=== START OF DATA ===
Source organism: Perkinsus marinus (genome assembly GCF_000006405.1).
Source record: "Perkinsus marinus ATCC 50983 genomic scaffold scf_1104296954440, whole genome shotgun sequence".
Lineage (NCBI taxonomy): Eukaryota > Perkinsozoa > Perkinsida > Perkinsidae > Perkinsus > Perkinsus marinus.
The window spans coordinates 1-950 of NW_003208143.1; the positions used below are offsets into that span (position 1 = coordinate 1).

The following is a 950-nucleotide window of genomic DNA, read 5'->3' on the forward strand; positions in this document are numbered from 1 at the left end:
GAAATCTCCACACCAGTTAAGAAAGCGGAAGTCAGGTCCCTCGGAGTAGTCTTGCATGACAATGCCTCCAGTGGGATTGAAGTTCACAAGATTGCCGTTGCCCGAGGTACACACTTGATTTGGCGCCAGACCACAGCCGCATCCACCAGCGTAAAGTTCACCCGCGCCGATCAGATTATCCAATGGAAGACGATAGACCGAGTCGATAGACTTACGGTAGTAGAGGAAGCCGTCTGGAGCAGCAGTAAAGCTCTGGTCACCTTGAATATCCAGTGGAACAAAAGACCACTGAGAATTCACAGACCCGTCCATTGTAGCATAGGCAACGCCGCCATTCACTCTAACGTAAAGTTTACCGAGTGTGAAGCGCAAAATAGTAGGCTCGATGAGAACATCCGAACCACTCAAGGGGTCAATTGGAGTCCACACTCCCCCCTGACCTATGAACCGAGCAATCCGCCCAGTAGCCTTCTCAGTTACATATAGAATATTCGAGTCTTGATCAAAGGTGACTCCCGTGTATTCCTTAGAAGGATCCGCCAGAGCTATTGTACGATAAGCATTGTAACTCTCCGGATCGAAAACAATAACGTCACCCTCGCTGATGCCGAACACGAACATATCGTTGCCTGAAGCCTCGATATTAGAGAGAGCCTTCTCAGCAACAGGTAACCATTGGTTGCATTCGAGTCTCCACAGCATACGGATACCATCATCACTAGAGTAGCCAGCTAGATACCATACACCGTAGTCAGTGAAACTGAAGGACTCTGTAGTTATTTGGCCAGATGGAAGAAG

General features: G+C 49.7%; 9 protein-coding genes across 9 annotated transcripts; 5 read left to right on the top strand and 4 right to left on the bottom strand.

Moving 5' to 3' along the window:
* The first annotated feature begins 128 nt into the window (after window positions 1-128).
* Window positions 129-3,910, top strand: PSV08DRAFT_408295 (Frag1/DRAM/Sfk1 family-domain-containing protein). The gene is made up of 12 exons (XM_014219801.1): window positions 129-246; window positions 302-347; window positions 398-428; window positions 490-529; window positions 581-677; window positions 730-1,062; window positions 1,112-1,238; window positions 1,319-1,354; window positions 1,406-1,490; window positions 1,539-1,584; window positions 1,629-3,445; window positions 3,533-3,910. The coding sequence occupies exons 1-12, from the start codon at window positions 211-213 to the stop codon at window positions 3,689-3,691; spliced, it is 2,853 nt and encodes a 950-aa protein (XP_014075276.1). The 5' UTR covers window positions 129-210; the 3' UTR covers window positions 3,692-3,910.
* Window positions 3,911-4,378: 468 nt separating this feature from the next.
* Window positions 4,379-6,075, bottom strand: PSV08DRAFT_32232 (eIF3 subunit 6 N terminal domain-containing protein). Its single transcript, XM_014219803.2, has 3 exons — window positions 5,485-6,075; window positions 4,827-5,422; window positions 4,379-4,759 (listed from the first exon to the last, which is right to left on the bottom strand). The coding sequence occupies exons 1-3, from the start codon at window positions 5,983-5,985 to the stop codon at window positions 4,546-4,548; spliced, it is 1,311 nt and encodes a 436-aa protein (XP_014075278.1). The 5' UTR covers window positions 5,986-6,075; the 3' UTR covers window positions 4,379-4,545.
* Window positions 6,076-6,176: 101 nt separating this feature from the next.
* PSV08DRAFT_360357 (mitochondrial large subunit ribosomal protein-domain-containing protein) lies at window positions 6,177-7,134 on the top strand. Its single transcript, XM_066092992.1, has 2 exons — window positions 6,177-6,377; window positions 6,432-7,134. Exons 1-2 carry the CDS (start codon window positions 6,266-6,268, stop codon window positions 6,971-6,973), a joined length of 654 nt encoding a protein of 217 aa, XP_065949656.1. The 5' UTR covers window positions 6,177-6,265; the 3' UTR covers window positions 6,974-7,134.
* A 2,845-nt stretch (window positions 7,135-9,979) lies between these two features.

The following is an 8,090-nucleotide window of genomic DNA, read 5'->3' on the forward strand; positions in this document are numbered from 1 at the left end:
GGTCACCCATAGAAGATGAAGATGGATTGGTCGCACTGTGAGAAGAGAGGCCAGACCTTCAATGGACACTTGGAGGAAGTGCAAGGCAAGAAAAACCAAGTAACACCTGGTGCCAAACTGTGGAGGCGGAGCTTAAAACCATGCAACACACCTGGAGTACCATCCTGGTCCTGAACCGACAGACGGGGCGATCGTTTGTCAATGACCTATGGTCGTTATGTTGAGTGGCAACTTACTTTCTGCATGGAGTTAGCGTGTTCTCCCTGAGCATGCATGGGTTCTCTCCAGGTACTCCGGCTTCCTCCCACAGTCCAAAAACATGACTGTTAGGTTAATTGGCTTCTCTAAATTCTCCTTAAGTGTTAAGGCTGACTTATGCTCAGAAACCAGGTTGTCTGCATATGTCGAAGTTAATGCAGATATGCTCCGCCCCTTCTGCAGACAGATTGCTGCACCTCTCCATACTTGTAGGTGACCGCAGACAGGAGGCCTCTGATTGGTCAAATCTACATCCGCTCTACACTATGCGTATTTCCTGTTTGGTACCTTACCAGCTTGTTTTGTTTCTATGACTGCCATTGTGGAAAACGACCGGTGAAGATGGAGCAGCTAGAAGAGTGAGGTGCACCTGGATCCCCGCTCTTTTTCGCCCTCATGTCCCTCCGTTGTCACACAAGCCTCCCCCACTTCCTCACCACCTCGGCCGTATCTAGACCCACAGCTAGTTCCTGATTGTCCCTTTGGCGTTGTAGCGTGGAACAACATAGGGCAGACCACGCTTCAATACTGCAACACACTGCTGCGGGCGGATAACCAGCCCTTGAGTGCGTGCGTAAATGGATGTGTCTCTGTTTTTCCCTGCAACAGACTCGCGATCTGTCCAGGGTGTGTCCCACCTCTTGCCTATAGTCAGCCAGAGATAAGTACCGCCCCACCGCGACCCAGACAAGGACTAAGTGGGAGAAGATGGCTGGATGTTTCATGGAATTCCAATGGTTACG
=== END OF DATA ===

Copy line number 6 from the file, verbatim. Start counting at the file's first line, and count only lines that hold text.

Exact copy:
GAAATCTCCACACCAGTTAAGAAAGCGGAAGTCAGGTCCCTCGGAGTAGTCTTGCATGACAATGCCTCCAGTGGGATTGAAGTTCACAAGATTGCCGTTGCCCGAGGTACACACTTGATTTGGCGCCAGACCACAGCCGCATCCACCAGCGTAAAGTTCACCCGCGCCGATCAGATTATCCAATGGAAGACGATAGACCGAGTCGATAGACTTACGGTAGTAGAGGAAGCCGTCTGGAGCAGCAGTAAAGCTCTGGTCACCTTGAATATCCAGTGGAACAAAAGACCACTGAGAATTCACAGACCCGTCCATTGTAGCATAGGCAACGCCGCCATTCACTCTAACGTAAAGTTTACCGAGTGTGAAGCGCAAAATAGTAGGCTCGATGAGAACATCCGAACCACTCAAGGGGTCAATTGGAGTCCACACTCCCCCCTGACCTATGAACCGAGCAATCCGCCCAGTAGCCTTCTCAGTTACATATAGAATATTCGAGTCTTGATCAAAGGTGACTCCCGTGTATTCCTTAGAAGGATCCGCCAGAGCTATTGTACGATAAGCATTGTAACTCTCCGGATCGAAAACAATAACGTCACCCTCGCTGATGCCGAACACGAACATATCGTTGCCTGAAGCCTCGATATTAGAGAGAGCCTTCTCAGCAACAGGTAACCATTGGTTGCATTCGAGTCTCCACAGCATACGGATACCATCATCACTAGAGTAGCCAGCTAGATACCATACACCGTAGTCAGTGAAACTGAAGGACTCTGTAGTTATTTGGCCAGATGGAAGAAG